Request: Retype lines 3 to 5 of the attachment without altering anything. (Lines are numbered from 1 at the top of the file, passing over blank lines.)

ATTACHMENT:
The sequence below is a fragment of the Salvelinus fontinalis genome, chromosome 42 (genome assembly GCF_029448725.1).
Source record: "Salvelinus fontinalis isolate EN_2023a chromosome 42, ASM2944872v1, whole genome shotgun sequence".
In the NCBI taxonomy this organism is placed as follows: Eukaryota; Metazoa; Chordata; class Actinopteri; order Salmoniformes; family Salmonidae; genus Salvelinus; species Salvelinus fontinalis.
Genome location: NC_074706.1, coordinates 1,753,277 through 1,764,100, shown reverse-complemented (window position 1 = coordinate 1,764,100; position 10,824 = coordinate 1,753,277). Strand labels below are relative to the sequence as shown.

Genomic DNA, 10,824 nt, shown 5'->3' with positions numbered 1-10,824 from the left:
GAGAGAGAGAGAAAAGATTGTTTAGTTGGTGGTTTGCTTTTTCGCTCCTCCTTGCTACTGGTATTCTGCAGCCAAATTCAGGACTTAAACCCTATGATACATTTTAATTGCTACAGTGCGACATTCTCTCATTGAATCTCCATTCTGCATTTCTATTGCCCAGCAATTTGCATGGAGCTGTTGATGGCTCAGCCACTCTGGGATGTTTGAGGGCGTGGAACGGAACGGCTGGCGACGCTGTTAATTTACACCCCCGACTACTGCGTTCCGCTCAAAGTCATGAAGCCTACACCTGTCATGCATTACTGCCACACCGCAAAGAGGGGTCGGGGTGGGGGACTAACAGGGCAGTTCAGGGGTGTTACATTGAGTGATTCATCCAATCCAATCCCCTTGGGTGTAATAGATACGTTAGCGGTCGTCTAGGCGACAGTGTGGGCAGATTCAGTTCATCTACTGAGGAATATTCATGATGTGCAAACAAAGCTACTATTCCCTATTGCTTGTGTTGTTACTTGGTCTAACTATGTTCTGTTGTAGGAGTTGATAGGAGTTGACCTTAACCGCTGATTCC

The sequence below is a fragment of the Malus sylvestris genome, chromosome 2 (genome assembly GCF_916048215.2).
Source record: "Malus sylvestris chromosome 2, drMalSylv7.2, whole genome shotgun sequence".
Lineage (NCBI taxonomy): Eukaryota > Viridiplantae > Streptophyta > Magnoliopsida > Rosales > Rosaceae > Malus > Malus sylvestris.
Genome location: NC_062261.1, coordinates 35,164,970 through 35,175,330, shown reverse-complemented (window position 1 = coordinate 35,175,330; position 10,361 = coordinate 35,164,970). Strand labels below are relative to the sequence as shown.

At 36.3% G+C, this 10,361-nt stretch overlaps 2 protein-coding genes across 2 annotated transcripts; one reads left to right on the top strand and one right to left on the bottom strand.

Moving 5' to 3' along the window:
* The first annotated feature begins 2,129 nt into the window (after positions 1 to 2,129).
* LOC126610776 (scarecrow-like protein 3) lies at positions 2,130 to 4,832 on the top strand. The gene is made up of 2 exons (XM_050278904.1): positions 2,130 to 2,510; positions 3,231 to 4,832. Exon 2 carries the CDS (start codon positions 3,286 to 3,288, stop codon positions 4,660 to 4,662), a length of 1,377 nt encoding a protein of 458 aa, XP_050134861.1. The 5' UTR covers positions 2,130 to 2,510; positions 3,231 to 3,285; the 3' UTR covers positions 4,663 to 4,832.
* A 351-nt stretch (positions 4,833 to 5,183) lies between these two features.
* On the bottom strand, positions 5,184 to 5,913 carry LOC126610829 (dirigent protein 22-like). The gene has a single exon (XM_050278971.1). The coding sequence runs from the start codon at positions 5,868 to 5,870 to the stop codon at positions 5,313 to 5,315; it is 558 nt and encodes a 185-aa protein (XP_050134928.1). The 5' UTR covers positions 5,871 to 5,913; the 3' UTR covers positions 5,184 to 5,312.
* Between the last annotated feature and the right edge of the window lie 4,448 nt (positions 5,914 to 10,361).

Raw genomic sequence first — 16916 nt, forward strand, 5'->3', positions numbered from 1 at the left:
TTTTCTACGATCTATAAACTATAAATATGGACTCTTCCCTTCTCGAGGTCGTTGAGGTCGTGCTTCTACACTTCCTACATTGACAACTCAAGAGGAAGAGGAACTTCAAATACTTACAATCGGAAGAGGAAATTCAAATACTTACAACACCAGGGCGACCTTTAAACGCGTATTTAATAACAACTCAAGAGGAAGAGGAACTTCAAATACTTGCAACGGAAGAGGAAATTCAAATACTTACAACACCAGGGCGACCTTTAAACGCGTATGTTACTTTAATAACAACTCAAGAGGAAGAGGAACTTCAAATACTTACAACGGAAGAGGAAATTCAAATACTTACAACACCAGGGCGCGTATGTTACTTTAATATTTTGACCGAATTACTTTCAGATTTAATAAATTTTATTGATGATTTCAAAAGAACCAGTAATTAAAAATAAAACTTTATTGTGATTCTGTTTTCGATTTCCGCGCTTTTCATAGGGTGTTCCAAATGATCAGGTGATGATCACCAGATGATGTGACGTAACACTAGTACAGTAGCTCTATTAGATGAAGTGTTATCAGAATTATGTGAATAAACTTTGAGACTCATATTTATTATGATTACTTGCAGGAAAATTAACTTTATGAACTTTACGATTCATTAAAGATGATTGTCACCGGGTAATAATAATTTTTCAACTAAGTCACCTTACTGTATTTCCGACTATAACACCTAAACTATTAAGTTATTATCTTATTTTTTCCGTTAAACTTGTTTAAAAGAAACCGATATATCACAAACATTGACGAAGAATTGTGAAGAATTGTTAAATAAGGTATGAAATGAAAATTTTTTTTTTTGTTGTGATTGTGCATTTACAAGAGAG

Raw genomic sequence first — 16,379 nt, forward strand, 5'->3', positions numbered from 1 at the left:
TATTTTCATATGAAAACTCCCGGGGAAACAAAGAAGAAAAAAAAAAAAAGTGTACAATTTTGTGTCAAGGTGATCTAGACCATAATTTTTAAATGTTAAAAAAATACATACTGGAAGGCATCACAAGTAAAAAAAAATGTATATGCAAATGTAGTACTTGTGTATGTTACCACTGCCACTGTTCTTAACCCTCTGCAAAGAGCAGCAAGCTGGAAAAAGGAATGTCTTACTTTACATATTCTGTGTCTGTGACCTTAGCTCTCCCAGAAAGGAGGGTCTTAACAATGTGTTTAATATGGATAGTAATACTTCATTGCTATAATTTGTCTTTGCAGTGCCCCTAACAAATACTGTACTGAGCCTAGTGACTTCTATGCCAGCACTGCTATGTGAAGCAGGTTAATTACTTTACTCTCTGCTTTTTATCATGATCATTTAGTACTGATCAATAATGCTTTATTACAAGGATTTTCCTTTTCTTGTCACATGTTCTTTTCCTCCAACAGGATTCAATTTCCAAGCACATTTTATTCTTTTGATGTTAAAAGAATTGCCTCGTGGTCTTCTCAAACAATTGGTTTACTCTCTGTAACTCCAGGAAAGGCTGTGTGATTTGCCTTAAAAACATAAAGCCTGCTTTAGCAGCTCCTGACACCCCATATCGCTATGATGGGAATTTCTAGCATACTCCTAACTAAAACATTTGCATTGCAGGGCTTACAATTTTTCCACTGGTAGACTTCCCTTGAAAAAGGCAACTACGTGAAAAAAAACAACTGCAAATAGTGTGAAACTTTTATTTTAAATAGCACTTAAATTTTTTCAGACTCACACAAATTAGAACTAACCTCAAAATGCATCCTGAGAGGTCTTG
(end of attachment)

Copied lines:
In the NCBI taxonomy this organism is placed as follows: Eukaryota; Metazoa; Chordata; class Actinopteri; order Salmoniformes; family Salmonidae; genus Salvelinus; species Salvelinus fontinalis.
Genome location: NC_074706.1, coordinates 1,753,277 through 1,764,100, shown reverse-complemented (window position 1 = coordinate 1,764,100; position 10,824 = coordinate 1,753,277). Strand labels below are relative to the sequence as shown.

Genomic DNA, 10,824 nt, shown 5'->3' with positions numbered 1-10,824 from the left: